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Water Management Associations
Ecological Value of Exotic Water Plants Equals that of Indigenous Species
When it comes to their role in aquatic ecosystems, exotic water plants are generally no different than indigenous species. In fact, they can be an asset. That doesn't mean all exotic species should be given free rein. But they can be managed more effectively if you focus on their properties and not their place of origin. Ecologist Bart Grutters (NIOO-KNAW) will defend his PhD thesis research.

Exotic species - plants and animals from other parts of the world - tend to get a bad press. But a solid ecological, scientific underpinning is often lacking. With his thesis research, Bart Grutters redresses the balance: "If you look at the role of exotic water plants in an ecosystem, you won't find any significant differences compared to indigenous species."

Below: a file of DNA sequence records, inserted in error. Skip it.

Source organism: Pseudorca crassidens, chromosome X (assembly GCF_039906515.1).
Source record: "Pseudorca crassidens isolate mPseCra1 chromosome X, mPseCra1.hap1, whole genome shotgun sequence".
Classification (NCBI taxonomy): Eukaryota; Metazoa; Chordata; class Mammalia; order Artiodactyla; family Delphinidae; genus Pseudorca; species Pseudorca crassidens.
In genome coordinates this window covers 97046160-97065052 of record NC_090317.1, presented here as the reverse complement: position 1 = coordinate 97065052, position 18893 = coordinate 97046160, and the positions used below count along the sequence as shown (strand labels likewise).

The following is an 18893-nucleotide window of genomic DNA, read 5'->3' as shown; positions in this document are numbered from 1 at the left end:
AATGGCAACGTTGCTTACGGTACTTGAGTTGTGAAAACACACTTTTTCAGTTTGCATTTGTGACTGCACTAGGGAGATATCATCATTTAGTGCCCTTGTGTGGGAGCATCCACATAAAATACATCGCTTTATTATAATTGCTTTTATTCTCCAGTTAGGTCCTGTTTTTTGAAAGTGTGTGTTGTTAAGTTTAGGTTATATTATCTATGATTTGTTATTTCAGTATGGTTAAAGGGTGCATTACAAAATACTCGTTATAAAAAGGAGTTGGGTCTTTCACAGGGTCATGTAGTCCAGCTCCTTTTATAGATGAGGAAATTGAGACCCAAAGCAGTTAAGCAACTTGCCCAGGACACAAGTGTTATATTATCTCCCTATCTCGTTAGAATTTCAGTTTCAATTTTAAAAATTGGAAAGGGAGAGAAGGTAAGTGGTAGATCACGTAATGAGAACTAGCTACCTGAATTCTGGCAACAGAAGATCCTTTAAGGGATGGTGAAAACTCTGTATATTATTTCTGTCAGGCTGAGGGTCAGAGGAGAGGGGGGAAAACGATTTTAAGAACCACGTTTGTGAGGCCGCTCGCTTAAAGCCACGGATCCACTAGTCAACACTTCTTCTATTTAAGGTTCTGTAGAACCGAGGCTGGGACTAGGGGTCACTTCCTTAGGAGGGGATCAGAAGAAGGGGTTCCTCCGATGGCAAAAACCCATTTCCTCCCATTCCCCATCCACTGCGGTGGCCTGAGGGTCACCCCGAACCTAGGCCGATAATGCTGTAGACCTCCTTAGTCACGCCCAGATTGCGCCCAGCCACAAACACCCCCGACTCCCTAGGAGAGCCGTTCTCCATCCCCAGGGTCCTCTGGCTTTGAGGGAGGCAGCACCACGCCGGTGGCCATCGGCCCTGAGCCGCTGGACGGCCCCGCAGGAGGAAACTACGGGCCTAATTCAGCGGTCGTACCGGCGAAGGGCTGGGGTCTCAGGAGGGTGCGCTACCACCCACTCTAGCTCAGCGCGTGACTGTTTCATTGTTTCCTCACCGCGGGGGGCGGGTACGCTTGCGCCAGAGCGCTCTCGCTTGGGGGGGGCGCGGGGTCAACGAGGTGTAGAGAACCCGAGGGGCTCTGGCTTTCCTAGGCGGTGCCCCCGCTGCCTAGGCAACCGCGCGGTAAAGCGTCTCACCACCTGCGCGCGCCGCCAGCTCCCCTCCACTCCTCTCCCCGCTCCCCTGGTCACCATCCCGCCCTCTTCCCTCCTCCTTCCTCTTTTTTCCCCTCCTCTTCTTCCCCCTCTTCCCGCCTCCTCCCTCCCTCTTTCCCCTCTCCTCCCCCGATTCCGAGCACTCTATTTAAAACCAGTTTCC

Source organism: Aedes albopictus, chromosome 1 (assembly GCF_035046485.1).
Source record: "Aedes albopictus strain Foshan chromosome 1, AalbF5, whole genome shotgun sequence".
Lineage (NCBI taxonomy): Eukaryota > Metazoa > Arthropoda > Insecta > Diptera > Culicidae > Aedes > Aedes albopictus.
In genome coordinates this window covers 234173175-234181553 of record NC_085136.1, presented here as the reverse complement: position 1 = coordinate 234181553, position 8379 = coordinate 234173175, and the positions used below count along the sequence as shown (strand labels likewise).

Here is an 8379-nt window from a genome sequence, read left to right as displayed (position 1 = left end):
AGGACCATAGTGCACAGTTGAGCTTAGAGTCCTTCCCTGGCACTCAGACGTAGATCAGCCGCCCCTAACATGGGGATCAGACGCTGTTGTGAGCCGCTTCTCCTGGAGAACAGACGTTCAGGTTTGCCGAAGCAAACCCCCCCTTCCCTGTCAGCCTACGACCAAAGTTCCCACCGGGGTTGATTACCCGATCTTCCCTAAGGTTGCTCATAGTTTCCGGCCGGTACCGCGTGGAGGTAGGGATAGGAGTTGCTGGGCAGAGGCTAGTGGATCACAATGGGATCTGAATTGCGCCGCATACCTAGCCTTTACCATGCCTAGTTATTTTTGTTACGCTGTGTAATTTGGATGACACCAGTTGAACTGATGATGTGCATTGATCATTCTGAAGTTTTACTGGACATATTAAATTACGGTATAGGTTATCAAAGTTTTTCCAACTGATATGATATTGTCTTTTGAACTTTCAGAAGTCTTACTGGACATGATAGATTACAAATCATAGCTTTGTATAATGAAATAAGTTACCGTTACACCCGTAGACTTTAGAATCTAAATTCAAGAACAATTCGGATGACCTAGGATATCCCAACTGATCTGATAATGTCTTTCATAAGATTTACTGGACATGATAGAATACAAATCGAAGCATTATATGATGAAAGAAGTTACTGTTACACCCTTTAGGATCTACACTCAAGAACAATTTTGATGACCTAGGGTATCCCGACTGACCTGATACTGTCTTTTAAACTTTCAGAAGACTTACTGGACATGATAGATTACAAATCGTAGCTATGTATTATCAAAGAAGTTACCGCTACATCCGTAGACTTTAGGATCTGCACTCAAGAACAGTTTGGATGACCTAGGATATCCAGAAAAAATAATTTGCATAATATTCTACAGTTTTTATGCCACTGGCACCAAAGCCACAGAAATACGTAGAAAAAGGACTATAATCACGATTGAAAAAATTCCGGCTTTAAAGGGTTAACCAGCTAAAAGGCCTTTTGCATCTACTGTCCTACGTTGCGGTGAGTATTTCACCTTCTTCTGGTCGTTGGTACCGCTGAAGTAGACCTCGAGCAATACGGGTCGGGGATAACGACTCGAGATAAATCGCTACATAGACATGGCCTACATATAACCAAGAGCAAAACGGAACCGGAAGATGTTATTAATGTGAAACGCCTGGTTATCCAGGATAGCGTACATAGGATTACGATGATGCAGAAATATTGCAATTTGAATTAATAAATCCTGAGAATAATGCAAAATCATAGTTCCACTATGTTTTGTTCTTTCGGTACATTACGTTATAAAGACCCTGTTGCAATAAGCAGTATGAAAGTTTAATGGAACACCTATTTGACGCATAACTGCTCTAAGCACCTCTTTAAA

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Rush Lake – A Restoration Project - Rush Lake is used primarily for waterfowl conservation and a survey by Ripon College suggested that approximately 400 tons of lead were in the lake. The Rush Lake Restoration Project was established to not only help with the lead but also clean the murky lake and add more vegetation for the waterfowl.

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